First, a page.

Today started out like every other weekday. I selected an app to review; one that I like and use. But quickly I ran into issues that highlighted a larger problem. Video on the internet remains a mess.
First of all, let me point you to Movist, a Mac media player which does more than QuickTime Player to justify the few dollars on the price tag. Movist handles H.264 video files with ease, does multiple windows, works as the Desktop background video, accepts customizable themes, does not support QuickTime’s decoder, but does use the popular FFmpeg decoder instead. That means Movist can handle many video files not handled by QuickTime.
The real value to Movist, though, is subtitles, where it excels, handling multiple subtitle formats, compressed, or embedded in .mp4 or .mkv files. Up to three subtitles can be displayed, and there’s language-to-subtitle binding. So, if you need video file formats not handled by QuickTime Player, and you have subtitle requirements, Movist is a decent choice, priced modestly, and unfortunately highlights a growing problem on the web.
The Movist developer’s website is ‘under construction.’ That’s not a good way to promote a Mac app.
Finally, the real underlying issue is with all the crazy web video formats Mac and Windows PC users need to muck around with. QuickTime handles the more popular formats, but web video is still a big mess. H.264 has grown in popularity and usage, while H.265, which doubles the data compression ratio but delivers the same video quality is coming.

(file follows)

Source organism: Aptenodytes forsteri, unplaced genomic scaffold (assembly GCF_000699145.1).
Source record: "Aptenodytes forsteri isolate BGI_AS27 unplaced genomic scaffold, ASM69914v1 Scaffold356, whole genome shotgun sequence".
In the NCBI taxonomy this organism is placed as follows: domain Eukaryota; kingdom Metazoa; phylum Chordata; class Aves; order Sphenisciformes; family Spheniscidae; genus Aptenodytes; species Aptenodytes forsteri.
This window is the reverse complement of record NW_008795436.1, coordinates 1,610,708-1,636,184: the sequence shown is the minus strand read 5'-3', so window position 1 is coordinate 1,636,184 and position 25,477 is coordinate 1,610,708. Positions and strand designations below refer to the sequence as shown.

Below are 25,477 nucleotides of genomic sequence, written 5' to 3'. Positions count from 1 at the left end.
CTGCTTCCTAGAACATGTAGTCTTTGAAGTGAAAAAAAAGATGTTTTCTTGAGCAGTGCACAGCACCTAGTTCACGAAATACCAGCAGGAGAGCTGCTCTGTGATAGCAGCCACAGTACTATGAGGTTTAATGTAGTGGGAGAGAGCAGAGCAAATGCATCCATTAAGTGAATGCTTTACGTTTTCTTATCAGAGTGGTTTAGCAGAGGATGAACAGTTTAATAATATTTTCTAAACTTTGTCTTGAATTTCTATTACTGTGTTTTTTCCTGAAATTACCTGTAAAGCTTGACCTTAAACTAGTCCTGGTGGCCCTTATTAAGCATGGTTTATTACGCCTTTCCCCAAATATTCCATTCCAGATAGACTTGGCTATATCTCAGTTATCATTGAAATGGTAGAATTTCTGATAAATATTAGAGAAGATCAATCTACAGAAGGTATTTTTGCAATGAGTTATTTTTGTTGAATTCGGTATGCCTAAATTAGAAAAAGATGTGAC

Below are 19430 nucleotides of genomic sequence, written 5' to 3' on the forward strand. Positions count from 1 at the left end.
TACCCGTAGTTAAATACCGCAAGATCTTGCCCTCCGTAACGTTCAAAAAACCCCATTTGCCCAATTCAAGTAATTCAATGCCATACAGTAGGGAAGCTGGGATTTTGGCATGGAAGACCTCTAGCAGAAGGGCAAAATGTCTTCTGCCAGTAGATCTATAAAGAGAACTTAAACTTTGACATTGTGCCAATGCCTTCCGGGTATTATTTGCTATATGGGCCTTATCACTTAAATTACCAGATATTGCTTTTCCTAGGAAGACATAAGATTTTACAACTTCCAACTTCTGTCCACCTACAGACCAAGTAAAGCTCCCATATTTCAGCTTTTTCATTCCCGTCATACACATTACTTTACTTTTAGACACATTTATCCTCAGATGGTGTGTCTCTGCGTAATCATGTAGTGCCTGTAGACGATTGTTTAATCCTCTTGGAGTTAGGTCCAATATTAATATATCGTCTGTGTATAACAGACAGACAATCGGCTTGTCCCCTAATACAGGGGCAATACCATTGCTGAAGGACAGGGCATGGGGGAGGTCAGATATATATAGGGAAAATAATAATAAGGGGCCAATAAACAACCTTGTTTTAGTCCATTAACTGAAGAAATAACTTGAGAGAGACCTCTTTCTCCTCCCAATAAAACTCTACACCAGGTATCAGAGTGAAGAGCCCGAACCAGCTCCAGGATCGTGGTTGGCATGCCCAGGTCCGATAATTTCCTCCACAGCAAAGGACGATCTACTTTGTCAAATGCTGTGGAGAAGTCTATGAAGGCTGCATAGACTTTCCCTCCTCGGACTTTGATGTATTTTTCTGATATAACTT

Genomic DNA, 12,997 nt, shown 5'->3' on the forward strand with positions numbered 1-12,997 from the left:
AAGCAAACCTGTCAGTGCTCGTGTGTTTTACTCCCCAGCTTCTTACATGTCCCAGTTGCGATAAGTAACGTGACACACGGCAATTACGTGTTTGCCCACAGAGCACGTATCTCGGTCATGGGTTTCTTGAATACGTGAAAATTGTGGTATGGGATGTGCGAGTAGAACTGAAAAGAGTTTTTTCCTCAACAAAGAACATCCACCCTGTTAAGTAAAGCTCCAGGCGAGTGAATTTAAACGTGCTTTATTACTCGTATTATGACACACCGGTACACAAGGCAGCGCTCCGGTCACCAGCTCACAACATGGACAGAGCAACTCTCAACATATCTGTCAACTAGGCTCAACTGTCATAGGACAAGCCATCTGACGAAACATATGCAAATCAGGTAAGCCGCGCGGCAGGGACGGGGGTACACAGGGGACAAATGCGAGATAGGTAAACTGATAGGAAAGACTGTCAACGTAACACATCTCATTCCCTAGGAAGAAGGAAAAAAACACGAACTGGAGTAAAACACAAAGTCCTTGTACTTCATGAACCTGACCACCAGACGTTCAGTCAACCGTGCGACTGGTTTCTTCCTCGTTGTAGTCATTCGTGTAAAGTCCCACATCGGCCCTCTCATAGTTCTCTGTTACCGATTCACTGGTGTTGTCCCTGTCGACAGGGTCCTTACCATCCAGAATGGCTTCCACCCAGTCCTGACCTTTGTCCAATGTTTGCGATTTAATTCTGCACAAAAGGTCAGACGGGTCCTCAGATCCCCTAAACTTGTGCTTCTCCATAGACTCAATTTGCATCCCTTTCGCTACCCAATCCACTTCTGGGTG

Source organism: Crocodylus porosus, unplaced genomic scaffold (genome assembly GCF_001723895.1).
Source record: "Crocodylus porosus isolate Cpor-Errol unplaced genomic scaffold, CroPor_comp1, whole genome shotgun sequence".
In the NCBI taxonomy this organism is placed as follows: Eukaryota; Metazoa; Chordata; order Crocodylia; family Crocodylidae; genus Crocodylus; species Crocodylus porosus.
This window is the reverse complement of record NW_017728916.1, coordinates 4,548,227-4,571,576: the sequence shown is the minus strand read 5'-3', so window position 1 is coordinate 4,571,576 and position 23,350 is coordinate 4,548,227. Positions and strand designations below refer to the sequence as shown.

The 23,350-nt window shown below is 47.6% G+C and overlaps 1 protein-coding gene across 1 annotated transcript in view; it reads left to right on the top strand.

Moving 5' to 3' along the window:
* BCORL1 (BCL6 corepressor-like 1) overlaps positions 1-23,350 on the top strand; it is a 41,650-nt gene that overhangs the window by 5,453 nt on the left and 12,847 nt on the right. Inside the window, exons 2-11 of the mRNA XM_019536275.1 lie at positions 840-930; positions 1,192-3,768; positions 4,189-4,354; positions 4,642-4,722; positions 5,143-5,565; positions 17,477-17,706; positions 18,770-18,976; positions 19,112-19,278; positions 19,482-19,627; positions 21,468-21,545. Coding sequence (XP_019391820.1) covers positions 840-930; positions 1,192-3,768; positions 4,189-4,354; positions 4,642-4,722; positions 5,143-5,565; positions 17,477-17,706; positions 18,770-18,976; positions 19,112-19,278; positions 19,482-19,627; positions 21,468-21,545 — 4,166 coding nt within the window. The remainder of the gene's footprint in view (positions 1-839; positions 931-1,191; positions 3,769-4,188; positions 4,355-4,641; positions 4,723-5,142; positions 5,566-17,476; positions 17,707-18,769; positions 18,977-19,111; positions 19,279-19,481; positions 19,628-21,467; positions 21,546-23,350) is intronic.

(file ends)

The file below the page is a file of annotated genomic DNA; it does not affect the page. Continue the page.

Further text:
Worse, Flash isn’t dead. Yet. Here we are in 2015 and I still bump into many websites using my iPad, iPhone, and Mac which require a Flash player. Worse, Google is pushing its new VP8 video codec, supported by newer versions of Chrome, Firefox, and Opera, but not Apple’s Safari. It takes little effort to encounter half a dozen different web video formats during a browsing session these days.
Audio seems to be as much of a mess with many competing audio formats, but nearly every device plays MP3’s, most play AAC (MP4) with ease, and anything else is just icing on the cake or a waste of time, depending on your perspective.
Video on the web is a sad situation made sadder by the fact that all the big players in the computer arena– Microsoft, Apple, Google, and minor players including Opera, Mozilla, and a few others– can’t agree or won’t agree on a single particular standard of video that works everywhere, all the time, and can’t agree on a roadmap for the future of video.
Why can’t we all just get along?